Intel is planning to launch its 7th generation Core “Kaby Lake” processors by Q4 of 2016. The desktop processors will be the third micro-architecture built on the 14nm process (after “Skylake” and “Broadwell”). The desktop processors will be built in the existing LGA1151 package and Intel is classifying the processors into three different categories so they are not confused.
These three categories are LGA1151-Standard Power, LGA1151-Low Power, and LGA1151-Ultra Low Power. As you can guess these categories are defined by the TDP of the chips. Standard Power chips run at 95W TDP, Low Power at 65W and Ultra Low Power at 35W.
For “Standard Power” we have the Core i7-7700K and Core i5-7600K. Both chips will feature unlocked base-clock multipliers. The i7-7700K has a clock speed of 4.20 GHz and boosts all the way up to 4.5 GHz. It also has 8 MB of L3 cache and with HyperThreading enabled 8 logical CPUs. The i5-7600K is clocked at 3.80 GHz and boosts up to 4.0 GHz, has 6 MB of L3, but lacks HyperThreading.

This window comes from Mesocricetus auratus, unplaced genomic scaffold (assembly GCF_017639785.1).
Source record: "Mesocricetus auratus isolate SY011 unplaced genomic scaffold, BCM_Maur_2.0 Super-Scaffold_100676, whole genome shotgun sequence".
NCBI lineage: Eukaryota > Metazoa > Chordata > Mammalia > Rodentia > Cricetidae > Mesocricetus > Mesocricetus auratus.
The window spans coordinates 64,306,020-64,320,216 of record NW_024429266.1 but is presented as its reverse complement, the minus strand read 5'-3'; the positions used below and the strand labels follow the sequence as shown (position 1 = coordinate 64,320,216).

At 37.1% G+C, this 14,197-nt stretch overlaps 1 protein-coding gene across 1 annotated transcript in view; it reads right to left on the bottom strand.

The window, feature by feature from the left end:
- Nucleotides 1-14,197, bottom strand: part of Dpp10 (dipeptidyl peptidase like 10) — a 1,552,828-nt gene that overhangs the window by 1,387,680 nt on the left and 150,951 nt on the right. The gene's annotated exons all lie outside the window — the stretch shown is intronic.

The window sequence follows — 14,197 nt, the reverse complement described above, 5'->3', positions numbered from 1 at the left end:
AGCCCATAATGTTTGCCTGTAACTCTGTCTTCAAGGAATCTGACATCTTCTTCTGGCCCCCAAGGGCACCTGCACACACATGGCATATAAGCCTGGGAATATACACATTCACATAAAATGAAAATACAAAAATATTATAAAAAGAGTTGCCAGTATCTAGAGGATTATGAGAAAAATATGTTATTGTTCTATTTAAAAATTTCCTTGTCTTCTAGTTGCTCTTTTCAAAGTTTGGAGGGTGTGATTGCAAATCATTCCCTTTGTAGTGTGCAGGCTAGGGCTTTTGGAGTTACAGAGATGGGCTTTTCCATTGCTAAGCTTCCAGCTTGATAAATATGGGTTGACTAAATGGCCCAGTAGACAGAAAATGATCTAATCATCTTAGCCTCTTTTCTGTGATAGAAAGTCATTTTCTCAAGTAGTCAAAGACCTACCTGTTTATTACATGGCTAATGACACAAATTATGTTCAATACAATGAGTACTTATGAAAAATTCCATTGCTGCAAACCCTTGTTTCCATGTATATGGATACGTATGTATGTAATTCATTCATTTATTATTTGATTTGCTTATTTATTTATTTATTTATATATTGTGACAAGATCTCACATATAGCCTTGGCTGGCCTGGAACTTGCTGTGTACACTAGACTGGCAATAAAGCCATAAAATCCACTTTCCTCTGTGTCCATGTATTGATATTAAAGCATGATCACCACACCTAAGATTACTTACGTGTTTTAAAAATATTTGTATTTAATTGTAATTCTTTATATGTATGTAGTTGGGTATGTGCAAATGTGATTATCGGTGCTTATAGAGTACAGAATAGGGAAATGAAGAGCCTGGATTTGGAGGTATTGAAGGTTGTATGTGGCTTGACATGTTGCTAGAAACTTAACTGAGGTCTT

Moving on to the 65W “Low Power” chips there are four SKUs, all of which are quad-core parts. There is the i7-7700 (non-K), which features lower clock speeds that the i7-7700K with 3.60 GHz core clock and an unknown boost frequency, HyperThreading, and 8 MB of L3 cache. The i7-7600 is much the same with 3.50 GHz clock speeds and 6 MB of L3 cache. The i5-7500 is clocked at 3.40 GHz, and the i5-7400 at 3.30 GHz.
The 35W “Ultra Low Power” is made up of three parts. The only part that offers HyperThreading is the Core i7-7700T, which has a core clock of 2.90 MHz and 8 MB of L3 cache. The i5-7600T is clocked at 2.70 GHz with 6MB L3 cache, and the i5-7500T is clocked at 2.40 GHz with 6MB of L3 cache. All the “Ultra Low Power” chips are quad-core parts.